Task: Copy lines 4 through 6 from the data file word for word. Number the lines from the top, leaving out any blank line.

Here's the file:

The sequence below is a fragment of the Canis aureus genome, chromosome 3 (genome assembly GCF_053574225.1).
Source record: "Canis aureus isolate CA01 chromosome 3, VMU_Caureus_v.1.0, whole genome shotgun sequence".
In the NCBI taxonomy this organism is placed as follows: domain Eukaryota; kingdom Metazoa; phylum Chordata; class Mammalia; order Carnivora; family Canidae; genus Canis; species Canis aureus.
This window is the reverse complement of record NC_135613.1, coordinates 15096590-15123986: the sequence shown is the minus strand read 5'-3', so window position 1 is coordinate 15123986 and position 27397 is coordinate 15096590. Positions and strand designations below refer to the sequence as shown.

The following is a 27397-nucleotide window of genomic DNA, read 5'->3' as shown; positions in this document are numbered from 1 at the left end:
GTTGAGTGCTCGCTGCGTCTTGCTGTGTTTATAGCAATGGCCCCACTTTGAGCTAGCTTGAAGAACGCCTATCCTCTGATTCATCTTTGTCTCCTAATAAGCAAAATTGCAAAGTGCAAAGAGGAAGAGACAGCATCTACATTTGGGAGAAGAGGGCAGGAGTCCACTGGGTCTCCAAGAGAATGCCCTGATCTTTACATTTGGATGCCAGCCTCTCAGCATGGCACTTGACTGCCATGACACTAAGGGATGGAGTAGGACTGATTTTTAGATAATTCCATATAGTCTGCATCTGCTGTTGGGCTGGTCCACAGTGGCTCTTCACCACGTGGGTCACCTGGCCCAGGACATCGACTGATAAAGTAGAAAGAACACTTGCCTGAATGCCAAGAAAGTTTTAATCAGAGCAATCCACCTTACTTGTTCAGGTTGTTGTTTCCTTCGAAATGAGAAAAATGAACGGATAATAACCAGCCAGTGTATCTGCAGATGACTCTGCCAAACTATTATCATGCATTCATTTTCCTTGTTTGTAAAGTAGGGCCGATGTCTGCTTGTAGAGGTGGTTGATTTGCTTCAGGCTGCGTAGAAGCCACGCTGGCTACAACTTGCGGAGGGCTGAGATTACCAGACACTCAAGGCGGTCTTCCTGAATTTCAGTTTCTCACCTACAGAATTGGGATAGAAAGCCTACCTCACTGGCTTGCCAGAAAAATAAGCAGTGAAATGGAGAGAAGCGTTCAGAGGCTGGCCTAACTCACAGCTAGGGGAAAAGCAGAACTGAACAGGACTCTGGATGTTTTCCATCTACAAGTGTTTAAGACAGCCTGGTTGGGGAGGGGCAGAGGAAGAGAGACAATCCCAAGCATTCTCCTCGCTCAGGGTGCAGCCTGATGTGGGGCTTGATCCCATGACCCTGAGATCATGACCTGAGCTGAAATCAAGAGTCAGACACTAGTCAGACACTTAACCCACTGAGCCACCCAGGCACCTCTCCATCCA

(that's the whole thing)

This window is the reverse complement of record NC_135613.1, coordinates 15096590-15123986: the sequence shown is the minus strand read 5'-3', so window position 1 is coordinate 15123986 and position 27397 is coordinate 15096590. Positions and strand designations below refer to the sequence as shown.

The following is a 27397-nucleotide window of genomic DNA, read 5'->3' as shown; positions in this document are numbered from 1 at the left end:
GTTGAGTGCTCGCTGCGTCTTGCTGTGTTTATAGCAATGGCCCCACTTTGAGCTAGCTTGAAGAACGCCTATCCTCTGATTCATCTTTGTCTCCTAATAAGCAAAATTGCAAAGTGCAAAGAGGAAGAGACAGCATCTACATTTGGGAGAAGAGGGCAGGAGTCCACTGGGTCTCCAAGAGAATGCCCTGATCTTTACATTTGGATGCCAGCCTCTCAGCATGGCACTTGACTGCCATGACACTAAGGGATGGAGTAGGACTGATTTTTAGATAATTCCATATAGTCTGCATCTGCTGTTGGGCTGGTCCACAGTGGCTCTTCACCACGTGGGTCACCTGGCCCAGGACATCGACTGATAAAGTAGAAAGAACACTTGCCTGAATGCCAAGAAAGTTTTAATCAGAGCAATCCACCTTACTTGTTCAGGTTGTTGTTTCCTTCGAAATGAGAAAAATGAACGGATAATAACCAGCCAGTGTATCTGCAGATGACTCTGCCAAACTATTATCATGCATTCATTTTCCTTGTTTGTAAAGTAGGGCCGATGTCTGCTTGTAGAGGTGGTTGATTTGCTTCAGGCTGCGTAGAAGCCACGCTGGCTACAACTTGCGGAGGGCTGAGATTACCAGACACTCAAGGCGGTCTTCCTGAATTTCAGTTTCTCACCTACAGAATTGGGATAGAAAGCCTACCTCACTGGCTTGCCAGAAAAATAAGCAGTGAAATGGAGAGAAGCGTTCAGAGGCTGGCCTAACTCACAGCTAGGGGAAAAGCAGAACTGAACAGGACTCTGGATGTTTTCCATCTACAAGTGTTTAAGACAGCCTGGTTGGGGAGGGGCAGAGGAAGAGAGACAATCCCAAGCATTCTCCTCGCTCAGGGTGCAGCCTGATGTGGGGCTTGATCCCATGACCCTGAGATCATGACCTGAGCTGAAATCAAGAGTCAGACACTAGTCAGACACTTAACCCACTGAGCCACCCAGGCACCTCTCCATCCA